The brothers who own the brand are notoriously against some of the standardized practices in fashion. Catwalk shows? Not for them. They instead launched their latest collection using ordinary people instead of catwalk models around landmarks in Zurich. According to Fashionista.com, they debuted the "Spring 2018 collection via private appointments to buyers and press rather than during couture week."
It’s clear that Vetements seriously get social media. Guram Gvasalia explains, "Today, because everything moves so fast, no one wants to think long-term. They buy a hoodie, they put it on, they take a selfie and put it on Instagram, it brings them closer to a certain group of people and they feel a sense of belonging."
With the story making a strong impact in unexpected territories such as China, it’s no surprise that fashion fans around the world have gone absolutely nuts for this season’s range on social media. New data analyzed by Business of Fashion, the leading digital authority on the global fashion industry, in partnership with fashion search platform Lyst – which tracks 4.5 million data points per hour from over 65 million annual consumers, 4 million products and 12,000 brands – puts Vetements in fourth place for sales, behind Gucci, Yeezy and Balenciaga.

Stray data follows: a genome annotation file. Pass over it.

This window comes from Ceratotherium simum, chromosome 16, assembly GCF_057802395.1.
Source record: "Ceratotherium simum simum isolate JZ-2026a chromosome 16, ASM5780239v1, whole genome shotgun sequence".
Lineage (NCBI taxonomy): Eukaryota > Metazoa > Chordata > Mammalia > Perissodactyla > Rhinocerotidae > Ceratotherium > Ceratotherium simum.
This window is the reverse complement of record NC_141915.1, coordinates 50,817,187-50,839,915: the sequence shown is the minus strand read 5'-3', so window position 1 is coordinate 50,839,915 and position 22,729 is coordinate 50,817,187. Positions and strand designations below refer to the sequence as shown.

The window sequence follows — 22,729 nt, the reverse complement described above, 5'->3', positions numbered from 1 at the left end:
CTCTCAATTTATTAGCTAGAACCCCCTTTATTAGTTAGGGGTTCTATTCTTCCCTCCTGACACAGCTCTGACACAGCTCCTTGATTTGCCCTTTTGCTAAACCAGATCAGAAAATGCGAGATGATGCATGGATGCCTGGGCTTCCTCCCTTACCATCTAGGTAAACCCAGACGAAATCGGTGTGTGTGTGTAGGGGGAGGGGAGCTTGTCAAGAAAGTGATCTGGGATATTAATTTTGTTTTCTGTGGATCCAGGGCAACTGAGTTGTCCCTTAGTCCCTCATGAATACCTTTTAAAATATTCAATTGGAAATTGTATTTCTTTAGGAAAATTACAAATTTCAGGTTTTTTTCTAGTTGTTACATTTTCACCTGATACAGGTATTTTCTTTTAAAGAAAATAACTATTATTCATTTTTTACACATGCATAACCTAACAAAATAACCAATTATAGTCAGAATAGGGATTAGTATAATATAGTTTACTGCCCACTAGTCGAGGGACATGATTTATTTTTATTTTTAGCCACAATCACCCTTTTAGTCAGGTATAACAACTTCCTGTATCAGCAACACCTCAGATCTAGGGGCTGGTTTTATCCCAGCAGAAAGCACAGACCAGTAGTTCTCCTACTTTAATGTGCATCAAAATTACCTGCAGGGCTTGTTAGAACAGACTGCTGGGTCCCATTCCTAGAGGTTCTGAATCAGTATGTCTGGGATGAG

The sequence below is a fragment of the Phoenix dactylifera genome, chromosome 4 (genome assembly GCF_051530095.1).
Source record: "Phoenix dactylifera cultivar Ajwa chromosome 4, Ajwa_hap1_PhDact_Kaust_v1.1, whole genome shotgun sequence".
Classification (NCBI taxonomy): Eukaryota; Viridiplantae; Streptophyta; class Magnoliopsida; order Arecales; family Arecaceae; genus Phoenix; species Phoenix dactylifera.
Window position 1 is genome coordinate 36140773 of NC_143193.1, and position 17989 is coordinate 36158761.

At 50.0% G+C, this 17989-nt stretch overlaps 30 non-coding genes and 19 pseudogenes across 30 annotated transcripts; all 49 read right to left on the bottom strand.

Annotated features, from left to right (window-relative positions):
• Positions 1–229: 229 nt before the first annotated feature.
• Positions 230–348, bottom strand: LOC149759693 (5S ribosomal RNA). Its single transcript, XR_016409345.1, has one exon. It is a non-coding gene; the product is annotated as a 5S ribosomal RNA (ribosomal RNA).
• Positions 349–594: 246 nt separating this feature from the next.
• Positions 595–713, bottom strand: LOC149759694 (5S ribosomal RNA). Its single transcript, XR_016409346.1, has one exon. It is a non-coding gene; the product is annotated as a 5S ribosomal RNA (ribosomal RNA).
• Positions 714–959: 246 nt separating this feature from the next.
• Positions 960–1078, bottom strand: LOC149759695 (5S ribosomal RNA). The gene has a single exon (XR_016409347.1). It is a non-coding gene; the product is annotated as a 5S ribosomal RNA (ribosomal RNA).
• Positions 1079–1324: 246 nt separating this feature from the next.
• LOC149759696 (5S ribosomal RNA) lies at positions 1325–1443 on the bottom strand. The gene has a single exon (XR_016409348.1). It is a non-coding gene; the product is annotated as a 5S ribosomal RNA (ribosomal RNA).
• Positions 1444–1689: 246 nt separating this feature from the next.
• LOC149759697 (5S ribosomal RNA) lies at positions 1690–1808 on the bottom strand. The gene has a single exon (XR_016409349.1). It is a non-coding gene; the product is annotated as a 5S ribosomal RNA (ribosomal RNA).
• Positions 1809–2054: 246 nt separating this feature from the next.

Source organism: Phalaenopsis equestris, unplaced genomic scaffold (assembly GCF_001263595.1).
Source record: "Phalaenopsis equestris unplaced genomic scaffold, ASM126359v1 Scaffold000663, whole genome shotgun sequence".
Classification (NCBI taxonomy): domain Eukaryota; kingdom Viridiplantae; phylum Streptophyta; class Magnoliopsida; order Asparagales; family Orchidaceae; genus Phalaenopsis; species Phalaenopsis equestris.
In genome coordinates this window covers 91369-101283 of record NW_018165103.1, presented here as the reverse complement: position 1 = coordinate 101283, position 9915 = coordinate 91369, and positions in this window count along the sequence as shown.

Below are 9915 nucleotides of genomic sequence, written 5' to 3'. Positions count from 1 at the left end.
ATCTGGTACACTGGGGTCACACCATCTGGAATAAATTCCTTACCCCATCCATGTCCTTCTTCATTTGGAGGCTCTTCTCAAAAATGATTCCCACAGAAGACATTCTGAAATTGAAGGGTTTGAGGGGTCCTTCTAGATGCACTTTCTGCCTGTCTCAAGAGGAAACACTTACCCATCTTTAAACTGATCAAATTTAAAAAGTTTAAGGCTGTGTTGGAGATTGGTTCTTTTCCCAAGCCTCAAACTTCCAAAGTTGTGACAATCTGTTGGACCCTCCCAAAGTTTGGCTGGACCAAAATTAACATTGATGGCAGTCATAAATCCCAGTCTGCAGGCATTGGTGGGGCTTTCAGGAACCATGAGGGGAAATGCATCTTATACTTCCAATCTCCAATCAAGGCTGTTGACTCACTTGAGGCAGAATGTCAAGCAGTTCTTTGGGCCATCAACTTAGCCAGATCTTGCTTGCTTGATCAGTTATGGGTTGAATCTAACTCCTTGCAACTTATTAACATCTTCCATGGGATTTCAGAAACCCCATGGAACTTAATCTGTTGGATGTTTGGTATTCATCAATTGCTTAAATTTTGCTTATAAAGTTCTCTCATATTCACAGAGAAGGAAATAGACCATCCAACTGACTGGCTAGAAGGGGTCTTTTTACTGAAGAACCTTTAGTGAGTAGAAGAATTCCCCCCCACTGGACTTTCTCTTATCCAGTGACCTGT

This partnership was clearly a business marriage made in heaven, or in this case, on a delivery truck. We don’t know about you, but we are excited for the next chapter in this partnership and to see people wearing the new pieces. Watch this space.